The raison d'etre of this website is to provide you with hard scientific information which may help you make informed decisions in your quest for health (so far I have blogged concise summaries of over 1,500 scientific studies and have had three books published).

My research is mainly focused on the effects of cholesterol, saturated fat and statin drugs on health. If you know anyone who is worried about their cholesterol levels and heart disease, or has been told to take statin drugs you could send them a link to this website, and to my statin or cholesterol or heart disease books.

David Evans

Independent Health Researcher

Saturday, 22 September 2012

Lactic acidosis may develop as a complication of simvastatin therapy

This paper was published in Clinical Pharmacology and Therapeutics 2002 Oct;72(4):461-4

Study title and authors:
Simvastatin-induced lactic acidosis: a rare adverse reaction?
Goli AK, Goli SA, Byrd RP Jr, Roy TM.
Veterans Affairs Medical Center, Mountain Home, Tenn 37684-4000, USA.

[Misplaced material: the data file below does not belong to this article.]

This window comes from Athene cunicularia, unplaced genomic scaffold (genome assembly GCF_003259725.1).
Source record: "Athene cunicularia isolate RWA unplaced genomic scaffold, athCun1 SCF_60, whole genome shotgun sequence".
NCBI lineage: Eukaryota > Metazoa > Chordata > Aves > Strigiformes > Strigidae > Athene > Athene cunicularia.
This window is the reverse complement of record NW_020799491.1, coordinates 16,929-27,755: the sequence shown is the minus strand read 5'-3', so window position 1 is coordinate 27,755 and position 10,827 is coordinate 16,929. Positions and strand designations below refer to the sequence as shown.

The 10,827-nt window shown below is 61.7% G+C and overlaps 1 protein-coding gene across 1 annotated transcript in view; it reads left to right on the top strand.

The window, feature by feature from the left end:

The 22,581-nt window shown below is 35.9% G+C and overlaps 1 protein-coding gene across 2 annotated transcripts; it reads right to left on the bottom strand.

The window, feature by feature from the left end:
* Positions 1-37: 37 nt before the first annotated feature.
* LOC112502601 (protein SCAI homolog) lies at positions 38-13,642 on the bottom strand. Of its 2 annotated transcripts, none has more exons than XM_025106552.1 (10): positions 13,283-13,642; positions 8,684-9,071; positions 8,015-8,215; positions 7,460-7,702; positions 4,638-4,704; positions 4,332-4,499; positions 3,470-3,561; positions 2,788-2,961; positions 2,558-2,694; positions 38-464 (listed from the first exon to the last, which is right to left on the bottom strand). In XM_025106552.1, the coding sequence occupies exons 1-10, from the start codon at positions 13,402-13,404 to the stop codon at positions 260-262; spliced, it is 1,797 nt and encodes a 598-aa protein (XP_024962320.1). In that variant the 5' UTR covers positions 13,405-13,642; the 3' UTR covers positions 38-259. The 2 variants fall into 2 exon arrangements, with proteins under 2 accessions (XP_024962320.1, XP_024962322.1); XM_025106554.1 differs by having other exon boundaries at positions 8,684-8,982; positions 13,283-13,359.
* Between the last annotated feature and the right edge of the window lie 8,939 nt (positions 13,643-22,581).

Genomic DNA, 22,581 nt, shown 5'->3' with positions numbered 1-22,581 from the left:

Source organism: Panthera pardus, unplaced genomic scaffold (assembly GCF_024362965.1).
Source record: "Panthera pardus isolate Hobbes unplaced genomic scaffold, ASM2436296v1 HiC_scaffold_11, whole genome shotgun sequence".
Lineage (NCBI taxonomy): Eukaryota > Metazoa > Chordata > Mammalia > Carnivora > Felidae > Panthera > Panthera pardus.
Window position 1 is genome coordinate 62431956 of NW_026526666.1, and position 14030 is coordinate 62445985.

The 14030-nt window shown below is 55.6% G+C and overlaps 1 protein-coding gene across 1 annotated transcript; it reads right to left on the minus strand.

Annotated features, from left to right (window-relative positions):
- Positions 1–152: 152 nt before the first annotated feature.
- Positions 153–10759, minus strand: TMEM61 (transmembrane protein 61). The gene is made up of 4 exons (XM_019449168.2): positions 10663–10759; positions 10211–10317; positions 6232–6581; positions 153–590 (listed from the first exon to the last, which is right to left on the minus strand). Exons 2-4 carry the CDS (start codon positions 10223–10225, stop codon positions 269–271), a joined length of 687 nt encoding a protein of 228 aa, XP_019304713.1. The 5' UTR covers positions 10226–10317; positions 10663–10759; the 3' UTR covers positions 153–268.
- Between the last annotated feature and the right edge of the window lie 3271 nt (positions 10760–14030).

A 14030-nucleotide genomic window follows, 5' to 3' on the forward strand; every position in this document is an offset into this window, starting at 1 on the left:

This paper can be accessed at: http://www.ncbi.nlm.nih.gov/pubmed/12386648



This paper describes a 53-year-old man with lactic acidosis. He had nausea, poor appetite, and progressive generalized weakness and malaise of 3 to 4 weeks’ duration. He had been taking simvastatin, 40 mg, every day for 3 years.

 

Lactic acidosis is when lactic acid builds ups in the bloodstream faster than it can be removed. Lactic acid is produced when oxygen levels in the body drop.

 

(i) He had nausea, poor appetite, and progressive generalized weakness and malaise of 3 to 4 weeks’ duration.

(ii) The man had high levels (1,390 U/L) of creatine kinase. (Normal levels are between 35 - 175 U/L). An elevated level of creatine kinase is seen in heart attacks, when the heart muscle is damaged, or in conditions that produce damage to the skeletal muscles or brain.

(iii) He had high levels (2,303 U/L) of aspartate aminotransferase. (Normal levels are between 5 - 40 U/L). Elevated levels of aspartate aminotransferase indicate damage has occurred in a variety of tissues including liver, heart, muscle, kidney, and brain.

(iv) He had high levels (1,707 U/L) of alanine aminotransferase. (Normal levels are between 7 - 56 U/L). High levels of alanine aminotransferase are associated with liver injury.

 

The patient's simvastatin therapy was discontinued.

(a) After two days his symptoms and acidosis was resolved.

(b) After four days his creatine kinase level returned to normal.

(c) After seven days his aspartate aminotransferase and alanine aminotransferase levels normalised.

 

This paper offers evidence that lactic acidosis may develop as a complication of simvastatin therapy.